Sunday, February 19, 2017

Senator John McCain: Trump administration is in ‘disarray’ – video

Michigan civil rights panel: Flint water crisis rooted in 'systemic racism'

A storm drain on the west side of Flint, Mich. The oil crisis of the 1970s and corporate cost-cutting in the 1980s and beyond led to the decimation of manufacturing jobs in the city. Its population plummeted and crime soared along with unemployment. (Carlos Osorio / AP)

By Paul Eagan, Detroit Free Press
Chicago Tribune

February 18, 2017

The Flint drinking water crisis has its root causes in historical and systemic racism, the Michigan Civil Rights Commission said Friday in a hard-hitting report that calls the public health catastrophe " a complete failure of government" and recommends a rewrite of the state's emergency manager law and bias training for state officials.

The report, unanimously adopted at a meeting of the commission in downtown Flint, also calls for the creation of a "Truth and Reconciliation Commission" a model that was used in South Africa after apartheid as a way of rebuilding government trust and credibility by listening to and addressing specific concerns raised by Flint residents.

It calls on Michigan Gov. Rick Snyder to invite experts to provide training on "implicit bias" to his cabinet, his team responding to Flint, and to require all state departments, including the Department of Environmental Quality and the Department of Health and Human Services, to do the same for their staff. Implicit bias is unconscious bias that can be directed toward historically disadvantaged groups, influencing decision-making.

And it includes the news media among the many institutions that could have served the residents of Flint better.


California 'weather bomb': at least three dead as torrential rain hits state

More than 300 LA flights cancelled and hundreds of homes evacuated over mud slide fears in one of state’s strongest storms in years
A firefighter carries a woman from her car after it was caught in street flooding. 
Photograph: David McNew/Getty Images
At least three people have died after one of California’s strongest storms in years brought torrential rain and flash floods to the state.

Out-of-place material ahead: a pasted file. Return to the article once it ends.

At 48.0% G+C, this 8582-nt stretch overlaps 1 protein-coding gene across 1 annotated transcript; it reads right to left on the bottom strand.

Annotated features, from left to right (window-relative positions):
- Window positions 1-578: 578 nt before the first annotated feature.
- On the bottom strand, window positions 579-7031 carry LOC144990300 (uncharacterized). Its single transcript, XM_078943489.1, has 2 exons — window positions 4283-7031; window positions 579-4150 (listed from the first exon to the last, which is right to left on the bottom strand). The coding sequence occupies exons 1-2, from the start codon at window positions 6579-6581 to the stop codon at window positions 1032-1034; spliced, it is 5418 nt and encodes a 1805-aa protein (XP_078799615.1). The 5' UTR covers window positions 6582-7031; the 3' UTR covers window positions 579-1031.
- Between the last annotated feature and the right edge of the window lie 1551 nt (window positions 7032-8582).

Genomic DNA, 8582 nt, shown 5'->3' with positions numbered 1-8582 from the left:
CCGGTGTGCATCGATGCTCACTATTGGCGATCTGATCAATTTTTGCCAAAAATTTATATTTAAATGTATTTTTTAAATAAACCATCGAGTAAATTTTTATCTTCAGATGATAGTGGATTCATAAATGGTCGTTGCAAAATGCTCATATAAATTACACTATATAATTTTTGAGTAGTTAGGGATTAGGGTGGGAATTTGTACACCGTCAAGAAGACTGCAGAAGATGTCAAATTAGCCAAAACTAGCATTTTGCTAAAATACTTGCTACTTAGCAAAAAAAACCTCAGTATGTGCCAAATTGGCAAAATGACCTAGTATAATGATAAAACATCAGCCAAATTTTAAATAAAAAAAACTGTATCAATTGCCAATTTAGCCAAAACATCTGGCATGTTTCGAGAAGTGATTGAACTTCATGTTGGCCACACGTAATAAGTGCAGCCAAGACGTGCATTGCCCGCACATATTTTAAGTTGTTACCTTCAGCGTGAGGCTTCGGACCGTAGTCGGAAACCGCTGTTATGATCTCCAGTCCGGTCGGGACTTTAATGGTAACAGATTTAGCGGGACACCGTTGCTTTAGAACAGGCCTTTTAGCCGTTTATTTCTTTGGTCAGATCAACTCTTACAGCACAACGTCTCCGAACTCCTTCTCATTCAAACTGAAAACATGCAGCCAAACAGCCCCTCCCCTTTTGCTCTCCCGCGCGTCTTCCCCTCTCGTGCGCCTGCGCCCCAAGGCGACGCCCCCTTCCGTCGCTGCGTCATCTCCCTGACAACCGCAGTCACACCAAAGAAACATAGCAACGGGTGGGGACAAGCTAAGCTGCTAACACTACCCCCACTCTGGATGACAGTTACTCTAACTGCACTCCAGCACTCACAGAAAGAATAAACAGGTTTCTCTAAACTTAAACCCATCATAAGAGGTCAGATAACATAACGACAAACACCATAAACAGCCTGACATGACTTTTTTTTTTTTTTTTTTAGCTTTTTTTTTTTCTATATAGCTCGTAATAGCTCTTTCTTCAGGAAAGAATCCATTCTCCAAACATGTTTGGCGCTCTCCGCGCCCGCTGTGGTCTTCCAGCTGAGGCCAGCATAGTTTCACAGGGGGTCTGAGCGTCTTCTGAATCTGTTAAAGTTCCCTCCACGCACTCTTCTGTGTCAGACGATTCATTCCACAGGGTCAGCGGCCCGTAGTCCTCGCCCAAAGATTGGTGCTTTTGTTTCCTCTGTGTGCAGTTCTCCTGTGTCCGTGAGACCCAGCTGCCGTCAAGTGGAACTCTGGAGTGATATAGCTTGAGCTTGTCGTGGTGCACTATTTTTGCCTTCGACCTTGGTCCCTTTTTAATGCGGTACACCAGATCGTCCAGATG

More than 100 homes have been evacuated over fears of mud slides near Los Angeles after the pacific storm, dubbed a “bombogenesis” or “weather bomb”, parked itself over southern California, opening sinkholes and cutting power to thousands of people.

More than 300 flights at Los Angeles international airport have also been cancelled or delayed. The storm stretched far out into the ocean and was at its strongest late on Friday afternoon. It is expected to last until Saturday afternoon.
One man was found dead in a submerged vehicle in the desert town of Victorville after several cars were washed down a flooded street, San Bernardino county fire spokesman Eric Sherwin said.


Friday, February 10, 2017

THE TRUTH ABOUT THE DAPL (Dakota Acccess Pipeline Controversy Explained)

Dozens Arrested at Standing Rock as Veterans Vow to Block Completion of ...

Standing Rock Camp Raided, Mass Arrests

Drone footage of police in the process of raiding the Standing Rock camps.

Revealed: FBI terrorism taskforce investigating Standing Rock activists

by Sam Levin in Cannon Ball, North Dakota Friday 10 February 2017 06.00 EST

A permit has been granted for the oil pipeline to cross the Missouri river, following Donald Trump’s executive order.

The FBI is investigating political activists campaigning against the Dakota Access pipeline, diverting agents charged with preventing terrorist attacks to instead focus their attention on indigenous activists and environmentalists. The Guardian has established that multiple officers within the FBI’s joint terrorism taskforce have attempted to contact at least three people tied to the Standing Rock “water protector” movement in North Dakota.